In case a foreign company sends samples to more than one importer in India through the same port (shipping port or airport), duty is not charged provided the value of each individual sample does not exceed ₹5000. All the samples that are to be sent to different importers may be imported together if the different samples are packed individually and the names of the addressees are mentioned clearly.

Engineering prototypes whose value does not exceed ₹10,000 and that are imported as capital goods for export production or are imported for additional manufacturing can be imported on a duty-free basis. Such prototypes can be taken by the importer after paying duty (or bank guarantee) and providing an undertaking mentioning that the machinery would be re-exported within the stipulated time period of nine months. Apart from this, there is another category of highly valued machinery prototype that is imported for the purpose of demonstration.

The place of demonstration must be declared in advance. In such cases, customs have the authority to seal the prototype from the port where it is imported and unseal it only at the declared place of demonstration. However, the machinery must be re-exported within the stipulated time period of nine months.

Import by Courier and Post

Import Through Courier

Import through courier can be cleared either manually or through electronic means. The manual clearance process for import goods received through courier is governed by Courier Imports and Exports (Clearance) Regulations, 1998. In contrast, the electronic clearance process for import goods received through courier is governed by Courier Imports and Exports (Electronic Declaration and Processing) Regulations, 2010. The parcels are examined along with the documents.

In case any duty is payable, it is paid by the courier company before they take the delivery of the goods. Not all courier companies can indulge in the import of goods; only the courier companies registered with the customs department can make imports through courier. The registered courier companies are called authorised couriers. Usually, courier goods are shipped via passenger or cargo aircrafts. If the courier goods are shipped through other transport means, clearance has to be done through Land Customs Stations (LCS).

The importing courier company has to file the Courier Import Manifest in both cases irrespective of the fact that the clearance is being done through the port customs station or by the LCS. Courier Import Manifest is a document similar to the IGM with the difference that for general imports, IGM has to be filed while in the case of imports through courier, Courier Import Manifest has to be filed. Barring a few categories of goods, all the goods can be imported through courier. The goods that may require the testing of samples or goods, which are deemed unfit for import through courier, are not allowed.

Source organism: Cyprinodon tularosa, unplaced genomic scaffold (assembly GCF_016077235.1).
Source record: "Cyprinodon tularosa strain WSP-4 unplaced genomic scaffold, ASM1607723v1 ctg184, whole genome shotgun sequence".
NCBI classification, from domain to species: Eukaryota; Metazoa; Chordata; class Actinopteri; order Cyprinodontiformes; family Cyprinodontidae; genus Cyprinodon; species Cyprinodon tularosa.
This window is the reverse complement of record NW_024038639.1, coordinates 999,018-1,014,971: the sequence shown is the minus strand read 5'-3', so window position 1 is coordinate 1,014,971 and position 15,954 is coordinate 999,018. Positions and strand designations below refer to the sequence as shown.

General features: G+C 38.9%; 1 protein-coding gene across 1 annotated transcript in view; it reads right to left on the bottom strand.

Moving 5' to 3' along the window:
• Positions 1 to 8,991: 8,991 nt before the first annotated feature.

According to Courier Imports and Exports (Clearance) Regulations, 1998, various categories of import goods that may be received or sent through courier are as follows:

  • Documents that include any message, information or data recorded on paper, cards or photographs having no commercial value, and which do not attract any duty or subject to any prohibition/ restriction on their import or export;

    • Samples: Any bonafide commercial samples and prototypes of goods supplied free of charge of a value not exceeding ₹50,000/- for exports and ₹10,000/- for imports which are not subject to any prohibition or restriction on their import or export and which does not involve transfer of foreign exchange.

    • Free gifts: Any bonafide gifts of articles for personal use of a value not exceeding ₹25,000/- for a consignment in case of exports and ₹10,000/- for imports which are not subject to any prohibition or restriction on their import or export and which do not involve transfer of foreign exchange.

    • Low value dutiable or commercial goods: Goods having a declared value of up to ₹1,00,000/-; and

    • Dutiable or commercial goods: Goods having a declared value of more than ₹1,00,000/-.

According to Courier Imports and Exports (Clearance) Regulations, 1998, the following is a list of category of items, which cannot be imported through courier:

  • Precious and semi-precious cargo
  • Animals and plants
  • Perishables
  • Publications containing maps depicting incorrect boundaries of India
  • Precious and semi-precious stones, gold or silver in any form

Gems and jewellery and their samples can be imported in India by means of courier. However, such goods should be sent by export-oriented units or special economic zone units. For import goods through courier cleared manually and through electronic means, different types of B/E are used. The import goods through courier can also be eligible for the exemption from duty.

Different courier bills of entry for clearance through the manual mode are as follows:

  • Courier B/E-III for documents,